Lean methods have been transforming manufacturing and software development – so could they be applied to public services too?
As the public sector undergoes its digital transformation, the ground is fertile for new ideas and new methods that can deliver more effective outcomes: and lean innovation might just hold the key.
Wait, what is lean?
If you’re not familiar with lean methodology, it has many similarities to agile in that it represents a set of principles meant to help achieve speed, quality and customer alignment. Its premises revolve around eliminating waste; building quality; creating knowledge; and delivering quickly while optimising the whole outcome.
In short, the idea is to eliminate anything that does not add value to a concept – eliminating everything from useless documentation to meaningless meetings. It means eliminating the inefficient methods and spending time building what you are sure will work.
Why does the public sector need lean methods?
There are many potential barriers that could get in the way of the digital transformation of public services. Among the most obvious are financial constraints with the country attempting to reduce its deficit without raising taxes; political interests, both internal and external that could slow down potential changes as people look to safeguard their own positions, among other reasons; the general change that would be needed to an organisation’s processes and culture with so much focus on new digital systems; the skills and experience that would be needed; and much more.
These barriers however, can be tackled in a number of ways when adopting lean methods. By taking a lean approach, the emphasis can be put on outcomes that actually meet needs, nurturing from both the bottom up and top down to adopt best practice behaviours that help overcome these barriers. It may also mean turning to external help to inject energy and momentum into the proceedings.
Applying lean principles
No matter what area of public service you work in, if you’re aiming to enhance outcomes you should focus on policies that support re-inventive change. This will mean not being afraid to try new things – and in fact, actually embracing the “fail fast, fail often” approach that will see you regularly try methods that don’t work in an effort to find an optimum outcome and ultimately make the process more efficient. In addition, it will mean having strong leadership and a permissive culture that gives people the right to have their say and try their ideas without worrying about negative feedback.
There should also be added emphasis on listening to new ideas and being willing to bring in external support, resources, training and coaching. Don’t assume that your in-house experts are always right – if that was the case then the system would already be working optimally and there would be no need for change. The idea of adopting new methods is to listen to truly new ideas from new voices and not just the “same old suspects”.
Above all, however, you should aim to minimise waste by focusing on the needs of the customer and their purposes. Have them in mind from the outset and you can streamline your operations. By putting the user first, you should be able to quickly define the end goal and be able to rapidly mobilise your ideas.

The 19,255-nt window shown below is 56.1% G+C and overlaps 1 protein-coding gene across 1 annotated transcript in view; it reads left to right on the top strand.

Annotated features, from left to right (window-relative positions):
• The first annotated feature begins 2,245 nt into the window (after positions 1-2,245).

Putting the theory into action
To bring the methodology to life, Arrk has created the EmbArrk™ time-boxed lean discovery method. This takes on several stages:
Finding the problems
The first stage is to investigate the problem. Carry out interviews with customers to assess their feedback; analyse competitor offerings and be honest about what they are doing better; make contextual inquiries; and examine analytics, among other potential methods of investigation. This should be carried out, typically over a period of two-five days, to clearly establish the issues.
Considering the issues
The next step can be referred to as consideration. It will see your team create choices through brainstorming, gaining insight from external experts, and mapping out the customer experience from the initial feedback. Over a period, typically of more than a week, you will be generating ideas and conversing before shortlisting the solutions you feel can work best.
The third step is realisation: that is putting things into practice. This will see you define the minimal viable product and bring this to life through storyboarding, information design and prototyping before customer testing.
The next stage is the wrap up stage, where you are confident enough to put your service out there and showcase it to the public. Just remember that this should never be considered the “final” stage because lean development should be an ongoing cycle that you revisit to ensure you maximise efficiency.
Using EmbArrk™ for your public service transformation
EmbArrk™ can help you achieve your objectives with a systematic approach to your individual project. It involves a strategic design that is customised for your service, a clear discovery stage to outline the issues and how they can be resolved; and a low-level business process redesign that can help make the digitisation of your service a reality.
The key with reinventing any service is to look beyond the status quo and be willing to make efficient changes that will maximise value and bring the customer what they need and demand. EmbArrk™ can put you on the right track.